The getting of the y value of the vertex happens in world coordinates.

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« Reply #11 - Posted 2006-01-16 08:41:59 »

A ray projected forward in 3d space from a certain camera-height, will point to the XZ plane at height 0.0 quite far from the camera. Especially if the terrain is very high (>5m). So you'll need the grid to continue below the screen (in screenspace).

> image describing the problem

The higher the camera is from 0.0 and the closer the terrain is to the camera (high terrain), the more you'll need to go "down" in screenspace, resulting in extreme dense meshes, if you keep the grid linear (so don't Wink)

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Offline Orangy Tang

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« Reply #12 - Posted 2006-01-16 11:16:02 »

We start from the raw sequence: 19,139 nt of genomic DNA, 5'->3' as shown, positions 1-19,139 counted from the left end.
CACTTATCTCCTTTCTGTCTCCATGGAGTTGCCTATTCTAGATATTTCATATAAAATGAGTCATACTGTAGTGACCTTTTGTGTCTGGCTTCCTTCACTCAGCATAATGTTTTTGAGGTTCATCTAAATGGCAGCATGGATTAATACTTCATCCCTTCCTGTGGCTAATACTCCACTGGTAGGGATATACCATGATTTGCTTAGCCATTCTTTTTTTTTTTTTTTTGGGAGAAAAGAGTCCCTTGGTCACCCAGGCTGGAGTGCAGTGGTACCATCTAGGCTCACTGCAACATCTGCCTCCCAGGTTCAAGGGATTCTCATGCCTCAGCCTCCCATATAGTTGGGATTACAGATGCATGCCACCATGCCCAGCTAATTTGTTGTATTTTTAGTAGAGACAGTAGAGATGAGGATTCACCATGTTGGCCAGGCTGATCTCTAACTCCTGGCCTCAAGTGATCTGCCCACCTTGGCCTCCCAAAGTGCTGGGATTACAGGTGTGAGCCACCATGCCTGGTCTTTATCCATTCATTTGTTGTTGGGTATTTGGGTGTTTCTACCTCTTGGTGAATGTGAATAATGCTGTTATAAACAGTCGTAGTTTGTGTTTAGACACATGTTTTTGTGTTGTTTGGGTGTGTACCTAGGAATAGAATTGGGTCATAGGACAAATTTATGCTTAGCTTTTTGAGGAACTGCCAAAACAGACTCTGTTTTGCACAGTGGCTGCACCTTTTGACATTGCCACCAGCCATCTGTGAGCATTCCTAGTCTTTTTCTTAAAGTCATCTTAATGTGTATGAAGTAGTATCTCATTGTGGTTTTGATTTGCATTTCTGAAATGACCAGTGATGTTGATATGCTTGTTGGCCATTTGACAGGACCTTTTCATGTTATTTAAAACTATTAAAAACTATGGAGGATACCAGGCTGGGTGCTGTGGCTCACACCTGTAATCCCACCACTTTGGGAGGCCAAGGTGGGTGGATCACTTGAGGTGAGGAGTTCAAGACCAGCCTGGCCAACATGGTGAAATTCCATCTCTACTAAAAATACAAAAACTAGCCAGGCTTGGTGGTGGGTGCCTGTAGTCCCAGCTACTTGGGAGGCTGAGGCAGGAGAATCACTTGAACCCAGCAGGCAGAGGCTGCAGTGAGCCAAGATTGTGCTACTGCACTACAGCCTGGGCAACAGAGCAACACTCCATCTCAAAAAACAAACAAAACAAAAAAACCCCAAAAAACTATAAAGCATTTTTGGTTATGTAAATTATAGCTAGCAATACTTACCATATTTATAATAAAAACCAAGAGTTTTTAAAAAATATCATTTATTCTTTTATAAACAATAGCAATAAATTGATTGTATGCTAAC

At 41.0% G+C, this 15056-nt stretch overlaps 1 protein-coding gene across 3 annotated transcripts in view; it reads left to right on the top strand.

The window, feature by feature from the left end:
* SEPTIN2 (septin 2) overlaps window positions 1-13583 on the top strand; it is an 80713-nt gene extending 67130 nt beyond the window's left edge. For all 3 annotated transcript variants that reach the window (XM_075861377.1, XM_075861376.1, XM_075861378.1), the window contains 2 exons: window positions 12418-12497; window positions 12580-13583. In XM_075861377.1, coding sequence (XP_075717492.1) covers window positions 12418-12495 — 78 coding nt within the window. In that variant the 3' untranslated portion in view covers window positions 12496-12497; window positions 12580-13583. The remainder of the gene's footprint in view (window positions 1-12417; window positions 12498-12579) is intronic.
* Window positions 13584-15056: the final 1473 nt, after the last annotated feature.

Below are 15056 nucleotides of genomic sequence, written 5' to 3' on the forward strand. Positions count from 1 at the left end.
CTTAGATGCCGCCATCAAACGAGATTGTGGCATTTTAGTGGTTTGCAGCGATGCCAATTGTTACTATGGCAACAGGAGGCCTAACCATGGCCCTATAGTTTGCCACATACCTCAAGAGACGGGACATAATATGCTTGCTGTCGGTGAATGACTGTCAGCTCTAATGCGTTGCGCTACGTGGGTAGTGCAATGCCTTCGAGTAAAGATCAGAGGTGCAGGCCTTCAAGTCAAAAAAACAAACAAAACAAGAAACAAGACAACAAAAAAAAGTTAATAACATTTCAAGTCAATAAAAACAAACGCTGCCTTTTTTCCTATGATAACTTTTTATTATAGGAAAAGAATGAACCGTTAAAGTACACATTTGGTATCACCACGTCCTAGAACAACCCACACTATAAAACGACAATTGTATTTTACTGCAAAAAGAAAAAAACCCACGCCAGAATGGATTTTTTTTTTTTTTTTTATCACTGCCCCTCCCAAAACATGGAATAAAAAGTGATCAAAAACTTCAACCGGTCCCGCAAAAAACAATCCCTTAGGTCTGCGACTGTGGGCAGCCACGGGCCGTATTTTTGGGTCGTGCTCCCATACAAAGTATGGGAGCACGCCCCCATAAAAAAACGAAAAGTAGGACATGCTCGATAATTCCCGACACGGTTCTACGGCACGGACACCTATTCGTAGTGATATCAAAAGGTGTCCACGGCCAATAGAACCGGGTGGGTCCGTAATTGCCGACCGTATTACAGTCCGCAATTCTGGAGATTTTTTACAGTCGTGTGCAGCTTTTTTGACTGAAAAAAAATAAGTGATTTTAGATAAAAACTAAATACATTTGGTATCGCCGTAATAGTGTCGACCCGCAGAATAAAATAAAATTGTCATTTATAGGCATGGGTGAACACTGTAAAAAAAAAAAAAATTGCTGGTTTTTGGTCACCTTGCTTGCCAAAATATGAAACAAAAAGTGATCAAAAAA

But if you cubically interpolated the 4 pixels instead of linearly interpolating them, then that might solve the problem..
It won't. No matter how you interpolate your heightmap data the end result is still a continuous surface. Now you're going to sample that at various points (the vertices) and linearly interpolate between them for the final image (because the triangles are basically a lerp between the vertices). On it's own this isn't really a problem, because if your sampling frequency is high enough then you can get a pretty good approximation of the original surface.

But as the camera moves, your sample points shift and change. Each camera position will still be a reasonable approximation, but it isn't going to be the same as the frame before it. In fact unless you've got a perfectly flat world it's unlikely to ever be the same.

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Offline darkprophet